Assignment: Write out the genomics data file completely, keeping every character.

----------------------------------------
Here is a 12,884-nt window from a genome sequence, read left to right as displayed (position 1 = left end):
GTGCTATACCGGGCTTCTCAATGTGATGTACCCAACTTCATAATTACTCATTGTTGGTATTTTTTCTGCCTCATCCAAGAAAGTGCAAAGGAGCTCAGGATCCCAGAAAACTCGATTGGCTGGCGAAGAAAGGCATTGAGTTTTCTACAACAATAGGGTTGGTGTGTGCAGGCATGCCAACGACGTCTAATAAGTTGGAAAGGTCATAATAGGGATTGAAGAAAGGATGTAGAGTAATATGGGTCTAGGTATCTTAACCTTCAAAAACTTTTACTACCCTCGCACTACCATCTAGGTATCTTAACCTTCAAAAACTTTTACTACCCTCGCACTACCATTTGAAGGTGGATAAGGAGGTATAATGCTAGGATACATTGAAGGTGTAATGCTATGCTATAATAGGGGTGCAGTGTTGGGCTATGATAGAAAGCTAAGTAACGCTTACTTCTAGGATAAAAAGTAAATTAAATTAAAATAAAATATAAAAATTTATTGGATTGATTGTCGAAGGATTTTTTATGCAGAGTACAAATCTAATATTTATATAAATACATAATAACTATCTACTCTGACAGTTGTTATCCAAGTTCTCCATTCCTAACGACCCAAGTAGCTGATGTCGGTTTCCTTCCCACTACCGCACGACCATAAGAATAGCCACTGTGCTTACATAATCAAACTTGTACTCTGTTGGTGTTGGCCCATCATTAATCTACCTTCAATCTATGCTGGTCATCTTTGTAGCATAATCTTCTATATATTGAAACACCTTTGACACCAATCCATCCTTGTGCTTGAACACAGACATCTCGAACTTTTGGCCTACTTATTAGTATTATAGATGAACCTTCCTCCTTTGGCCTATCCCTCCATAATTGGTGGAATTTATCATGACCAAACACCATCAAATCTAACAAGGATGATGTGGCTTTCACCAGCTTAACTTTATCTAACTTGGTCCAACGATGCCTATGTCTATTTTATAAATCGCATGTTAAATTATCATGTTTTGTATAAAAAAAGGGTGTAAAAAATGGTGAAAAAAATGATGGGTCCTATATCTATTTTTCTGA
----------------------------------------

Here is a 12,884-nt window from a genome sequence, read left to right as displayed (position 1 = left end):
GTGCTATACCGGGCTTCTCAATGTGATGTACCCAACTTCATAATTACTCATTGTTGGTATTTTTTCTGCCTCATCCAAGAAAGTGCAAAGGAGCTCAGGATCCCAGAAAACTCGATTGGCTGGCGAAGAAAGGCATTGAGTTTTCTACAACAATAGGGTTGGTGTGTGCAGGCATGCCAACGACGTCTAATAAGTTGGAAAGGTCATAATAGGGATTGAAGAAAGGATGTAGAGTAATATGGGTCTAGGTATCTTAACCTTCAAAAACTTTTACTACCCTCGCACTACCATCTAGGTATCTTAACCTTCAAAAACTTTTACTACCCTCGCACTACCATTTGAAGGTGGATAAGGAGGTATAATGCTAGGATACATTGAAGGTGTAATGCTATGCTATAATAGGGGTGCAGTGTTGGGCTATGATAGAAAGCTAAGTAACGCTTACTTCTAGGATAAAAAGTAAATTAAATTAAAATAAAATATAAAAATTTATTGGATTGATTGTCGAAGGATTTTTTATGCAGAGTACAAATCTAATATTTATATAAATACATAATAACTATCTACTCTGACAGTTGTTATCCAAGTTCTCCATTCCTAACGACCCAAGTAGCTGATGTCGGTTTCCTTCCCACTACCGCACGACCATAAGAATAGCCACTGTGCTTACATAATCAAACTTGTACTCTGTTGGTGTTGGCCCATCATTAATCTACCTTCAATCTATGCTGGTCATCTTTGTAGCATAATCTTCTATATATTGAAACACCTTTGACACCAATCCATCCTTGTGCTTGAACACAGACATCTCGAACTTTTGGCCTACTTATTAGTATTATAGATGAACCTTCCTCCTTTGGCCTATCCCTCCATAATTGGTGGAATTTATCATGACCAAACACCATCAAATCTAACAAGGATGATGTGGCTTTCACCAGCTTAACTTTATCTAACTTGGTCCAACGATGCCTATGTCTATTTTATAAATCGCATGTTAAATTATCATGTTTTGTATAAAAAAAGGGTGTAAAAAATGGTGAAAAAAATGATGGGTCCTATATCTATTTTTCTGA